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Introduction to the Bhagavad Gita

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Updated September 16, 2012

The Bhagavad Gita is part of the Mahabharata, an ancient Indian epic poem. In the Gita, Arjuna, a great warrior, is faced with a difficult decision: whether or not to fight in a battle between his kinsmen. He is torn between his duty to fight alongside his brothers for a just cause, and his reluctance when he sees those he must fight against include his other relatives and mentors. Krishna takes the place of Arjuna's charioteer and offers Arjuna advice on how to deal with the situation. Included in this allegory are lessons on how to lead a moral life, which form the foundations of the spiritual practice of yoga.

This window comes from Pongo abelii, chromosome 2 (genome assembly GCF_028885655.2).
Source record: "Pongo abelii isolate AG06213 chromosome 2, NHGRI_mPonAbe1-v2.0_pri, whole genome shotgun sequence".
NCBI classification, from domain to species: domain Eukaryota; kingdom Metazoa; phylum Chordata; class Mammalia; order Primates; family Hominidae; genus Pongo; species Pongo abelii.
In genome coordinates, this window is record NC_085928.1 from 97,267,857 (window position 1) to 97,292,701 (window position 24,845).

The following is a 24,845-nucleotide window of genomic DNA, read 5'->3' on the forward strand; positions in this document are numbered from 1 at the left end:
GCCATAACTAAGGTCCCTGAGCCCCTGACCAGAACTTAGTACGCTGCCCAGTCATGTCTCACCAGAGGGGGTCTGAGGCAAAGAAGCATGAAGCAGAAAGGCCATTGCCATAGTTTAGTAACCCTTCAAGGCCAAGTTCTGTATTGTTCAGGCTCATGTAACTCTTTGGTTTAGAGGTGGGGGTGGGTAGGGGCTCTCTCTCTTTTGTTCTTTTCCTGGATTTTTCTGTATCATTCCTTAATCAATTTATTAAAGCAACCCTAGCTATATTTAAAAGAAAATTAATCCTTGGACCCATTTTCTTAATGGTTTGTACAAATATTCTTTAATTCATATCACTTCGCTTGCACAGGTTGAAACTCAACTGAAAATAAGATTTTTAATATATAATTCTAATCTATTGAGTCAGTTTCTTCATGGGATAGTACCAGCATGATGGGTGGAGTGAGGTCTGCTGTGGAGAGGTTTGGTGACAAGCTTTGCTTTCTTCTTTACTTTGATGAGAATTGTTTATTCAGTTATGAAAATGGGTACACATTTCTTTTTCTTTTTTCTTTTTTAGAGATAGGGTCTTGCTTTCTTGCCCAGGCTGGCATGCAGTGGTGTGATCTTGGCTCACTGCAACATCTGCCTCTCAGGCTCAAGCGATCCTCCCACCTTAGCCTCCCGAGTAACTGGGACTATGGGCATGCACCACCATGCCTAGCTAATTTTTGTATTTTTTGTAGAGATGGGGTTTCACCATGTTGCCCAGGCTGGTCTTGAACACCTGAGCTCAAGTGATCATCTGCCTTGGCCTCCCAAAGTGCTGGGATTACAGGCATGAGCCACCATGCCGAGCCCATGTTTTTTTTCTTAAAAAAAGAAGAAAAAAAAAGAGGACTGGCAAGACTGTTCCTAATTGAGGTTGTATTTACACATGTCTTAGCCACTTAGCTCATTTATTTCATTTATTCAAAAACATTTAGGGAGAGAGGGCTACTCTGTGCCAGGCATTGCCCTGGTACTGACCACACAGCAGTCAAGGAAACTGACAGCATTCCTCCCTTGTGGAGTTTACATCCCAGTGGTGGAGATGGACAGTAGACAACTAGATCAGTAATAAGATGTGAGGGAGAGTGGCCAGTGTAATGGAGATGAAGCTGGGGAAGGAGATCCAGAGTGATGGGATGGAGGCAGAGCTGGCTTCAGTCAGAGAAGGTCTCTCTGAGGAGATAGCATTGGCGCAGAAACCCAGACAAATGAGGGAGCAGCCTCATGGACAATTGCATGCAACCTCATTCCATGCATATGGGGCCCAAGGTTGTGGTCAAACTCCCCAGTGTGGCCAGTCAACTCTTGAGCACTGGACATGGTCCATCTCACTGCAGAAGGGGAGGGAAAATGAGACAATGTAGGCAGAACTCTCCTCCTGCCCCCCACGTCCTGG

Although we say that the Bhagavad Gita in an ancient yoga text, it has very little to do with the physical practice of yoga (asana). The Gita follows Arjuna's quest for spiritual guidance, and Krishna's answers to his questions on how to realize his inner spirituality and take responsibility for his life and role in the world. Krishna counsels Arjuna to practice:

karma yoga, the yoga of service

jnana yoga, the yoga of knowledge, particularly self-knowledge, and

bhakti yoga, the yoga of devotion.

The Bhagavad Gita can be taken as a sacred text, an historical document or a philosophical musing, depending on the perspective you bring to it. Although not essential to the practice of asana, the Gita is a wonderful companion, and the best place to start an exploration of the history and philosophy of yoga.

Source:

The Living Gita, Sri Swami Sachidananda, 1988.

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